Thursday, April 16, 2009

I'm sorry, San Antonio Heights, but your reaction to Mary Petit is crappy

Our family has hosted exchange students over the years, and our German exchange student told us of the garden that her family maintains on a tract of land back in Germany.

While this is a natural thing for Europeans to do, and used to be a natural thing to do here in the United States, our continued moves toward antiseptic urbanization make even gardening a controversial issue.

Don't believe me? Look at the story of Mary Petit of San Antonio Heights (north of Upland, California), who only wanted to start a garden. The Daily Bulletin explains:

Petit's community garden is intended to be used by local gardeners and families to grow vegetables, herbs and edible flowers to be donated to families in need.

You'd think that this would bring the community together as they learned something and helped others, but it didn't:

"In my wildest dreams I never expected this type of reaction," Petit said. "I certainly expected questions and concerns and would have addressed them all or at least attempted to address them all."

The residents spoke at Monday evening's City Council meeting, citing concerns about possible increases in wildlife, people, traffic and noise from construction on the property.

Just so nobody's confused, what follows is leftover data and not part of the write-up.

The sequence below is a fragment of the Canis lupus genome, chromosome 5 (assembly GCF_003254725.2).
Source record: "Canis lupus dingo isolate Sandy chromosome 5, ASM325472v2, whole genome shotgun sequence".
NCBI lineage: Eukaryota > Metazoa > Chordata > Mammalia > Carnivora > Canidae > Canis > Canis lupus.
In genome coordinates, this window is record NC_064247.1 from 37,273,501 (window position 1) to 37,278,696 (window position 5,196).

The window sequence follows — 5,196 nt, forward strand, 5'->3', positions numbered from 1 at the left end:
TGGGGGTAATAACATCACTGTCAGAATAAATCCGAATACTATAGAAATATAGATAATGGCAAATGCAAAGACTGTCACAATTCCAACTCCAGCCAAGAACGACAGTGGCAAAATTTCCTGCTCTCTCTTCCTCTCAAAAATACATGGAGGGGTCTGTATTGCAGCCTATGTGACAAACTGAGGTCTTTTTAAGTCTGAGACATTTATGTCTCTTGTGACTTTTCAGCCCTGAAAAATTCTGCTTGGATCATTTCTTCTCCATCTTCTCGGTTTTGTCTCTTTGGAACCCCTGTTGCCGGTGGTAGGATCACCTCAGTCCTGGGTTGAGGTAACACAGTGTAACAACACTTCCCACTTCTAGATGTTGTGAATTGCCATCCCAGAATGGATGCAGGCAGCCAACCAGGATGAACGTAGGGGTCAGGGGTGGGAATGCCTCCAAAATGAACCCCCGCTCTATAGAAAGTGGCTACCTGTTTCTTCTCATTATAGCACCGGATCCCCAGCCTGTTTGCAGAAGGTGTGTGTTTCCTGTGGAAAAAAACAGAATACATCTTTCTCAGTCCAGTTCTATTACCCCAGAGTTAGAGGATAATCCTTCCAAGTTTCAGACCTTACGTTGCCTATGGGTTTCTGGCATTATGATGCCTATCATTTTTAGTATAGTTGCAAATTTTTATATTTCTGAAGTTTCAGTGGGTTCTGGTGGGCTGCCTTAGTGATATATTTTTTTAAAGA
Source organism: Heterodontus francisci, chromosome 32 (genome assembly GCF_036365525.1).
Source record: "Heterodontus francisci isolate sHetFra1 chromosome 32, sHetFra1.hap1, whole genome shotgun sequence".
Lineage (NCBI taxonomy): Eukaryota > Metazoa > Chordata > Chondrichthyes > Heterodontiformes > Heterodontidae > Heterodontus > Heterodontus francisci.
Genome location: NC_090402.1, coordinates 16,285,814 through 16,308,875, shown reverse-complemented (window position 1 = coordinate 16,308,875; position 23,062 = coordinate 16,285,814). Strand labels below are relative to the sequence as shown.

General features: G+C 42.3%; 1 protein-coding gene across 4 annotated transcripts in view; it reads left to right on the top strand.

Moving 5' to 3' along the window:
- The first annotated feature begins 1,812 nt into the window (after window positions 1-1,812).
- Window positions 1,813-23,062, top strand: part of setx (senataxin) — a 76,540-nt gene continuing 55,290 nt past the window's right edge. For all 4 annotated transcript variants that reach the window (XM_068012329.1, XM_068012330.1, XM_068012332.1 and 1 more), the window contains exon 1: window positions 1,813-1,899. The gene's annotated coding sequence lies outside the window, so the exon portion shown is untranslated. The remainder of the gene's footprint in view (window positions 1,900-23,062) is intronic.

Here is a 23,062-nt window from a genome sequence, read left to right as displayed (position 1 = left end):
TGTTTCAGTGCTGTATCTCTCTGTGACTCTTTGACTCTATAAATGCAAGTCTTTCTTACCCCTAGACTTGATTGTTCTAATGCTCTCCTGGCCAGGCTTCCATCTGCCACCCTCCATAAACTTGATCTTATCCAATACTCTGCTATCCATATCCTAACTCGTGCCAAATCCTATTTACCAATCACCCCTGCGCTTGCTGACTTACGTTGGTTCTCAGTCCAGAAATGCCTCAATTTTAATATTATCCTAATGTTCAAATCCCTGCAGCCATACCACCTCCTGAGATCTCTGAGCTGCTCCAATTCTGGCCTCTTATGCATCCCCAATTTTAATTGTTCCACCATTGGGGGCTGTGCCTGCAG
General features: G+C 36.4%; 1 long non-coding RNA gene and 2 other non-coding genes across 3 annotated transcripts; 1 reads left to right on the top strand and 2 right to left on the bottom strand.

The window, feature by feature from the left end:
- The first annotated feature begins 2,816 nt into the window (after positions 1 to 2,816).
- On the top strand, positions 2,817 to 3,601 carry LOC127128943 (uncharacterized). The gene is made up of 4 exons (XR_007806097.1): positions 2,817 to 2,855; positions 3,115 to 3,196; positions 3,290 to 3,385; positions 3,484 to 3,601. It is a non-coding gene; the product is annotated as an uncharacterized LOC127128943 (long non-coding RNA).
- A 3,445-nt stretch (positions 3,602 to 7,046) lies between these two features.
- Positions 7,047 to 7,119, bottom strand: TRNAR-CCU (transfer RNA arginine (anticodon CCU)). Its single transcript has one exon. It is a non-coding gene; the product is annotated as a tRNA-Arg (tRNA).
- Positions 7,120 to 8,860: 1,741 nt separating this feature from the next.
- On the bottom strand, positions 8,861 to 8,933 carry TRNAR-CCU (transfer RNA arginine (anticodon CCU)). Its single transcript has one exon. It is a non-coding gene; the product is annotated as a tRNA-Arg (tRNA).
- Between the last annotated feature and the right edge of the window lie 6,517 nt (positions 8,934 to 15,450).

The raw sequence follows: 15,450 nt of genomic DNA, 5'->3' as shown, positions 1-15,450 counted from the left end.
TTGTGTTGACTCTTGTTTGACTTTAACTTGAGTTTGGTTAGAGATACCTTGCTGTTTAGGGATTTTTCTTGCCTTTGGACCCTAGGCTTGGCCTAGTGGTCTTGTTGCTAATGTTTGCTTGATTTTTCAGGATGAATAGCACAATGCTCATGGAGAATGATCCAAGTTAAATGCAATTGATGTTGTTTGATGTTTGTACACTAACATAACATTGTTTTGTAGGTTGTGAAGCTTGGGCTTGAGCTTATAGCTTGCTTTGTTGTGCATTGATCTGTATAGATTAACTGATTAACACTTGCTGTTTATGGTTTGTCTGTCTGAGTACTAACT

Why did the neighbors raise such a big stink about the project? Well, because of the big stink:

The smell of recently dumped manure on the land was mentioned by every resident who spoke.

More here.

OK, I'll be the first to admit that manure isn't the most pleasant smell in the world (especially when concentrated), and when the wind blows toward the north, from the Chino dairy preserve to Ontario, I don't necessarily jump for joy.

But has our society reached the stage where natural animal smells are deemed to be offensive? Apparently that's the case in Upland:

In response, the council agreed to send city officials to the site at 7 a.m. Tuesday to prevent the project from moving forward.

However, I'm forced to admit that this wasn't just a simple little garden patch.

"They put in a big water main and have been doing grading without a grading permit," Mayor John Pomierski said. "You can't do something like that when you have all kinds of people on your property with traffic in and out without a conditional use permit. None of that was applied for."

Still, I hate to think that the official reaction of the city of Upland is that the only place where you can find vegetables is inside buildings such as Vons. What's next - outlawing sports in Upland because of the insurance and safety issues and requiring that sports only be watched on TV?

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